This true-to-life rags to riches tale, my first novel, is set during WWII and could have actually happened if not for one thing: Mattie Featherstone never existed, other than between the covers of this 381-page book. But the lifestyles, the culture of the time, and some of the places ring so true, you’ll wonder. It’s classic 1940’s, Dallas, Texas, in and around Oak Cliff.
Too young to be widowed and too pretty to be alone, Mattie Featherstone is both. Suddenly impoverished, this confused, tormented woman abandons her children and seeks refuge in an encampment for vagrants situated near the Trinity River on the west side of Dallas during World War II.
When a twist-of-fate encounter eases Mattie out of destitution into the genteel world of her paper doll dreams, she manages to conceal the truth about her past from her benefactors. She even justifies – in her own mind – the abandonment of her daughters.
However, everything changes when yet another unforeseen event turns her life into sensational headline news, revealing more than even she could imagine.
If you would like to purchase my book, email me at firstname.lastname@example.org
From some of my readers:
“I finished the book just now. Wow! It was great. Keep on writing, girl! I enjoyed reading about the places we were familiar with when we lived in the Dallas area. The Kessler Park area still has some nice desirable homes & Highland Park will always be Highland Park! I can picture in my mind what the tent city must have looked like under the bridges that I used to drive across going to work. You brought these people to life. So glad they had a happy ending. I know you have a great writing future ahead of you.” Barbara Petty
“I just wanted to let you know how much I enjoyed The Velvet Bridge. I started reading it and could not put it down. I was totally enthralled with your book, it was wonderful. Mattie so intrigued me, I just had to keep reading to see if she could get her life turned around. That era was really horrifying to me and to lose her husband who was her life, it might had driven me crazy. You have a wonderful gift and I can’t wait for your next book. Again thank you so much for writing it.” Kristi Foster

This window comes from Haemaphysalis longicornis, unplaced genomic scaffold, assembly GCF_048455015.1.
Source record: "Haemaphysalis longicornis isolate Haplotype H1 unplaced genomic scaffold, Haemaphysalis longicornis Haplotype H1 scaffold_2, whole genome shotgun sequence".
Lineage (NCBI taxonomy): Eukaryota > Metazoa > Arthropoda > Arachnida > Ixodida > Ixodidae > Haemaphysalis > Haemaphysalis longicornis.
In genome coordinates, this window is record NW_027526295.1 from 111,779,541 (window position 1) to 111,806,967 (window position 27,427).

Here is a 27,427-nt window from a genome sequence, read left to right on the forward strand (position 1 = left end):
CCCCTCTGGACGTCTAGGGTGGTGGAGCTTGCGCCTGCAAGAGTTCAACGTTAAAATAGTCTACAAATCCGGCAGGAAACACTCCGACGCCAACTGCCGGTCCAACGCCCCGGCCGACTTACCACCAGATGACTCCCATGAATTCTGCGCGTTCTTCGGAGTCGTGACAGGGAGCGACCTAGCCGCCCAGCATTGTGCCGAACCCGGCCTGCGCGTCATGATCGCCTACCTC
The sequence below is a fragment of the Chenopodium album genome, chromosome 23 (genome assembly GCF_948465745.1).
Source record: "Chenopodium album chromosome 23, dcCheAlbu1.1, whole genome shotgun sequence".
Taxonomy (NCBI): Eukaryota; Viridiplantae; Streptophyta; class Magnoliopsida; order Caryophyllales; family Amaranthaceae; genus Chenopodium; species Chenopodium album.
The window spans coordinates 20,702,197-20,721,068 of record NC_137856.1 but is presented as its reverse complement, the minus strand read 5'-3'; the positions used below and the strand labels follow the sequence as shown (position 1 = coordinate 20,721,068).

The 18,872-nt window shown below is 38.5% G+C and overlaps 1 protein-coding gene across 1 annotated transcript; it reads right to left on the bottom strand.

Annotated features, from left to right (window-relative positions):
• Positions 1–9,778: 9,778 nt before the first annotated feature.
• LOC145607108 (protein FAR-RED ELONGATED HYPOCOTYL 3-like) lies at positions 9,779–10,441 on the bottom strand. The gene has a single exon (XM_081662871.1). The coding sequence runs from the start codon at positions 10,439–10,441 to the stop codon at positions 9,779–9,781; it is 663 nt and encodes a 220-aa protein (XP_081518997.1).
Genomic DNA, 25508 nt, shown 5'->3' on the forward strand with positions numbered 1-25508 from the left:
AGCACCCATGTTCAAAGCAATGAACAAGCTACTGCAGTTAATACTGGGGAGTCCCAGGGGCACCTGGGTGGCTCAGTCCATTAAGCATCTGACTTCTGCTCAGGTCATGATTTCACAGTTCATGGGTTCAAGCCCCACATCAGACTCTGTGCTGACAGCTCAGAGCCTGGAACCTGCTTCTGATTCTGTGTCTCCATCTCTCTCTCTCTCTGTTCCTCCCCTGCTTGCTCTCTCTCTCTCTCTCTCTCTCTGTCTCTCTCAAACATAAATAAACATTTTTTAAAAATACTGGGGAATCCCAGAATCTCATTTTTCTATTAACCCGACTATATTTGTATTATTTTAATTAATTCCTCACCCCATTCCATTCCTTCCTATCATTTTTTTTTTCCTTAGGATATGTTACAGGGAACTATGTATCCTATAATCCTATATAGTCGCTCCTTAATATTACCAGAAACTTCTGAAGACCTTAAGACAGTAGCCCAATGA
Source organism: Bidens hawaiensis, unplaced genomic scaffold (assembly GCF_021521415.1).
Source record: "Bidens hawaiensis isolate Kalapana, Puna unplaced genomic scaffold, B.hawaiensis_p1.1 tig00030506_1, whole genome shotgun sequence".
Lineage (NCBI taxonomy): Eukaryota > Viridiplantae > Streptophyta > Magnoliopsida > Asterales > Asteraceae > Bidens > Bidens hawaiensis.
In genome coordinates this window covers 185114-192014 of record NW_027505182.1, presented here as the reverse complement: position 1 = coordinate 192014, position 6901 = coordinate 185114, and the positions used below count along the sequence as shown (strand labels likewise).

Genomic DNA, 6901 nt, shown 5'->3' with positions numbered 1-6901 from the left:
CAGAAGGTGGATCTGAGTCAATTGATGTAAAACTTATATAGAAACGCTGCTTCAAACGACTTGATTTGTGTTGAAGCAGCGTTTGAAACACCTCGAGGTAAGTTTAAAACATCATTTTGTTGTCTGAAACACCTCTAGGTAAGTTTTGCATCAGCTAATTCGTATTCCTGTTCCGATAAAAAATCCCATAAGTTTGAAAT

“When you write the next book, keep one for me. After everyone reads The Velvet Bridge, your books will go fast. I even pick it up and read a little almost everyday, although I have read the whole book twice. Thanks for being the writer you are, and I hope your next book will be out soon.” Bettie Gatewood
“. . .Anita Friddle Stubbs writes from the heart. She doesn’t know any other way. If it doesn’t ring true, she doesn’t put it down on paper.” Terry Mathews
“Stubbs’ book will take you back to a period of time when our state and nation were ‘coming alive’ following World War II when many families, like Mattie’s, were migrating from East Texas to Dallas in search of work. It tells of the ‘tent cities’ that most of us have only read about, and the desperate poverty that existed ‘just down the road’ from Hopkins County. Most of us tell ourselves that if “caught” in the spiral faced by Mattie, that we’d return home to East Texas, but if you didn’t have the support of a loving family, most of us have no idea of the choices we might make. You’re sure to enjoy this great escape into the life of Mattie, and will certainly connect with many of the dirt roads, pine groves, and scenes that depict Stubbs’ upbringing. . . in Hopkins County.” Bobby MacDonald
“I finished The Velvet Bridge last night! I really enjoyed reading it and following Mattie’s journey. Reading the novel has inspired me to devote more energy and effort into family and relationships. I hope you have lots of financial and inspirational rewards with the story.” Liz Sanders
“What a pleasure. Your characters are vividly drawn and you did not slip into stereotypes. Yours is a deeply written, deeply felt story. The dialogue is right-on and I had a vivid mind’s-eye picture of all the places and of the time. Excellent work.” Jim H. Ainsworth
“I enjoyed The Velvet Bridge so much. I could see everything so clearly, the descriptions are great, and the characters and the story are captivating. It brought back so many memories of the 40s and 50s. I played paper dolls from the Sears Roebuck catalog just like Judith and Edith Kay. I hated to finish this book because I know the next book I read will not be as good.” Patsy Hilton
“This was one that I couldn’t put down. The struggles of Mattie, Judith, and Edith Kay are so heart wrenching, my heart aches for all women and children who live with abuse and neglect. but this story is one of happy endings. This book is one everyone MUST read. It is well-written and holds the reader’s attention throughout the entire book. The characters are so vivid and intriguing. I give this one 5 stars. Can’t wait until Anita publishes her next novel.” Barbara Langford
“In The Velvet Bridge, Anita has introduced us to honest, believable people in a gripping story about poor, abused, disadvantaged and destitute women and children. I felt pushed and pulled along through Mattie’s misery, as the story takes several interesting twists. I was reminded what can happen when caring people dare to stare down fate, circumstances, and seemingly impossible odds and in so doing, lift us all to new heights. Women and children’s issues spotlighted in The Velvet Bridge still abound today. Anita’s novel is a good and inspirational read and raises the consciousness bar for us all.” Peggy Montgomery
“I love this book and Mattie Featherstone. What a story! The Velvet Bridge is such a character-driven book and so well written. I couldn’t stop reading it until I finished it. Poor Mattie had such a hard start but she prevailed and I love a book with a happy ending. I’m waiting for your next one.” Jackie Fuller